As a yoga teacher and pelvic floor physical therapist, I blended the two disciplines together as part of a holistic model of care to create this video for optimizing bladder control through strengthening the pelvic floor and core.

This video is recommended for people who experience:

How does this video help?

The breath, core, and pelvic floor work together for optimal pelvic health.

In this video, we work to mindfully:

  • increase strength of the gluts, hip rotators, abdominal wall, and pelvic floor muscles
  • flexibility of the lower extremity and spine
  • improves balance via increasing core strength and standing postures
  • coordinate the breath and pelvic floor during functional tasks like squatting
  • improve sexual function by increasing awareness and blood flow to the pelvic floor

What if I have urinary urgency?

Urinary urgency is often associated with tightness of the pelvic floor muscles. Along with manual therapy or a dilator home program, the pelvic floor relaxes when the nervous system is balanced.

A yoga practice can decrease the sympathetic nervous system activation (fight-or-flight reaction) through mindful movement and breathwork.

If you experience urinary urgency, the “Calming Flow” is an excellent place to start.

What to know

Appropriate diagnosis

When seeking treatment for urinary incontinence, pelvic organ prolapse, or any other pelvic concern, please seek out the appropriate medical provider.

Your provider will be able to create a treatment plan that might include pelvic health physical therapy, medication, acupuncture, nerve blocks, therapeutic exercise, dietary tips, yoga, and mindfulness.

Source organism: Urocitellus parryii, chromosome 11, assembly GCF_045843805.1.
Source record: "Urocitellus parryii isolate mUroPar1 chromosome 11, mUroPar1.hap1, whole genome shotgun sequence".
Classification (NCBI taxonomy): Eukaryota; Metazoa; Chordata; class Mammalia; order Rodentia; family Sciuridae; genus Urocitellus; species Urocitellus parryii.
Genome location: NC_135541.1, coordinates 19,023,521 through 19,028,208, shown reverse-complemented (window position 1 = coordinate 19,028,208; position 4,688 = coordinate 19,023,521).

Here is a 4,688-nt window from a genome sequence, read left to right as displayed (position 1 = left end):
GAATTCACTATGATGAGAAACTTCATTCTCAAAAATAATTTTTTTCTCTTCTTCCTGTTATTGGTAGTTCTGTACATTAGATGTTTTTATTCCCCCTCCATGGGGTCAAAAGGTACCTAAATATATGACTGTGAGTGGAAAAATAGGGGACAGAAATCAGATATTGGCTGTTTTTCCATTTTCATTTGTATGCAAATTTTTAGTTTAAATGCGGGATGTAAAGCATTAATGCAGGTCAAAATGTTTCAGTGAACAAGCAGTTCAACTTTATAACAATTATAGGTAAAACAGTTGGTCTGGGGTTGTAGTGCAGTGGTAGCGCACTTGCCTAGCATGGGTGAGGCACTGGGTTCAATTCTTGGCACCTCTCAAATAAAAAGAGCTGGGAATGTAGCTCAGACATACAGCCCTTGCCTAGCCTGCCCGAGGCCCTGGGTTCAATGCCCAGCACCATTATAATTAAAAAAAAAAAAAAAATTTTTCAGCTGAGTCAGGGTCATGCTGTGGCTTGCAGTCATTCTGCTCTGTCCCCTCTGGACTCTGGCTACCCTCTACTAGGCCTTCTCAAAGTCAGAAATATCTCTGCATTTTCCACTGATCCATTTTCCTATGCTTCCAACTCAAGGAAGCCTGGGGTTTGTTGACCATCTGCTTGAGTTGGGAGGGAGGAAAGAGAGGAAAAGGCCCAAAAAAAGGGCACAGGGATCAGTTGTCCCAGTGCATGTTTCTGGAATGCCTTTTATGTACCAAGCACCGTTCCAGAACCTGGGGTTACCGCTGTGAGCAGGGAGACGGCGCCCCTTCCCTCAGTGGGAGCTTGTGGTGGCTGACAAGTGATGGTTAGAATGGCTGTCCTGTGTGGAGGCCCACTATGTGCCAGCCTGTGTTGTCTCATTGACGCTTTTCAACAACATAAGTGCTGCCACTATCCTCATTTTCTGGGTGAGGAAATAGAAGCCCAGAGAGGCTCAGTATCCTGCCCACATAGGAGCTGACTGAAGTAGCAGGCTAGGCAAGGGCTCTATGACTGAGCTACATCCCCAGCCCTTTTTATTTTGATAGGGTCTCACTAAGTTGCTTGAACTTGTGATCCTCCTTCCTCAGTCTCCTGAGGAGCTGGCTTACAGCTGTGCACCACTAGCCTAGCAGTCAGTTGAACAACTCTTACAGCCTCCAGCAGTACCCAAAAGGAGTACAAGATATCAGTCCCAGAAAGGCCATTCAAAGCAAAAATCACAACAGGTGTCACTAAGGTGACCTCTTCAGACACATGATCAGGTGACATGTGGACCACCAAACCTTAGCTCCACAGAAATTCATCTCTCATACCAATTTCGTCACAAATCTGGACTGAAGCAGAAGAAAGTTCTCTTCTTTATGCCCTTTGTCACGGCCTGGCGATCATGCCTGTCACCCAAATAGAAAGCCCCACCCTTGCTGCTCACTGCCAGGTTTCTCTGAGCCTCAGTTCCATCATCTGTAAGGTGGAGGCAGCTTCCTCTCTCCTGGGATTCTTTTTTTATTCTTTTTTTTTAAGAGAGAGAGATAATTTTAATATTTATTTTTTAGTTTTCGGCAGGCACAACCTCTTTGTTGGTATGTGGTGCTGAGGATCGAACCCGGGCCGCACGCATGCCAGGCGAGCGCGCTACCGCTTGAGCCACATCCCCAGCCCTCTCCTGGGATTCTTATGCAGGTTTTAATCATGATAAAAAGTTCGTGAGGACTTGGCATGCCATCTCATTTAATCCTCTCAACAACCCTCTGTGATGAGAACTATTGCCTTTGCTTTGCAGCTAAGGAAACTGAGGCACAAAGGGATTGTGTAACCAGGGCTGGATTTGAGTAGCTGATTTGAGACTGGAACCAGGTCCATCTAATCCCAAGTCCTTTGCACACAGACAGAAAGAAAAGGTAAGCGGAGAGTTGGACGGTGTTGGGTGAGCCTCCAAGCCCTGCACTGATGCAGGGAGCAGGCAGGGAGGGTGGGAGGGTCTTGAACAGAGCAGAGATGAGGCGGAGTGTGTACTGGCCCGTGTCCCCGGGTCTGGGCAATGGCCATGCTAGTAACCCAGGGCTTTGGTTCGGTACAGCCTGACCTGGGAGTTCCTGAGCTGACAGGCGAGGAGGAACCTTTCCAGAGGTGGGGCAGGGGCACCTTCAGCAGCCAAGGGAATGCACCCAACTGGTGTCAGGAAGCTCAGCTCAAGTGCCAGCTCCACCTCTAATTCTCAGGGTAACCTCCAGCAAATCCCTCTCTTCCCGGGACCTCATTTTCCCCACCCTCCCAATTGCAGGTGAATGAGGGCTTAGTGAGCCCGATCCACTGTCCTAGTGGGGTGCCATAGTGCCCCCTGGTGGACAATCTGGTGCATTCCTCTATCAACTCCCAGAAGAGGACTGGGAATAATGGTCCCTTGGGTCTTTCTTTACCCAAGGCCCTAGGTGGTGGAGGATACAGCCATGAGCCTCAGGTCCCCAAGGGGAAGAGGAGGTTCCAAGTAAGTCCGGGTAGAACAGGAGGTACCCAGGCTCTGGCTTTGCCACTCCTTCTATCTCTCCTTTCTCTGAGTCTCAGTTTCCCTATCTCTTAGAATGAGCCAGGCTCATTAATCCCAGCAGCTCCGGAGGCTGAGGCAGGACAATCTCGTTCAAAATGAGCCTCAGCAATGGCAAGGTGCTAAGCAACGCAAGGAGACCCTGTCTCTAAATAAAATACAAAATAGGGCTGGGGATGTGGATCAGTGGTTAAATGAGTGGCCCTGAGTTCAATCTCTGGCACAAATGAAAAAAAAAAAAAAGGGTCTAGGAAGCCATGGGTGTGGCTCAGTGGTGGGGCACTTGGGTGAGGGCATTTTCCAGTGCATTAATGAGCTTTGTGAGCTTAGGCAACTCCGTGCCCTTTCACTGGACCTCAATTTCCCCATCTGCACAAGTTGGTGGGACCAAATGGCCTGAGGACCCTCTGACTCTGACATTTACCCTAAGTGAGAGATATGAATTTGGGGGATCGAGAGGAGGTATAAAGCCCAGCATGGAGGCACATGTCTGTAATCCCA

Avoid constipation

If you and your provider suspect diet might play a role in your symptoms, being properly hydrated, increasing fiber intake and avoiding irritants may provide relief. Often constipation can make urinary urgency and leakage worse.

Some techniques to try are:

Stool consistency is a self-assessment tool you can communicate to your provider.


Movement that feels safe in your body is critical to feeling like your best self. This is why so many people love using yoga as an adjunct treatment modality to decrease back, hip, pelvic and other persistent pain and increase strength of the extremities, core, and pelvic floor.

Yoga offers the opportunity for slow, mindful movements with breath work and inner reflection. Relaxing, developing awareness, and integrating breath into your movement increases flexibility of the body and the mind.

Yoga helps control the release of compounds in your body: serotonin (the feel-good neurotransmitter) and cortisol (the stress hormone). The majority of serotonin is produced in the gut. Strengthening the parasympathetic nervous system response through gentle movement can be helpful in the balance of cortisol and serotonin.


Conscious breathwork, or pranayama is another non-invasive tool to decrease superficial muscle overactivity and increase core awareness.

To learn more about the relationship of the breath and the pelvic floor, check out this video of pelvic floor movement with the breath.

If you wish to gain knowledge about different types of pranayama, read these blogs:

Note: As with any exercise program, please consult the appropriate medical provider. Some precautions and contraindications to specific yoga postures include uncontrolled high or low blood pressure, second and third trimester of pregnancy, recent surgery, etc.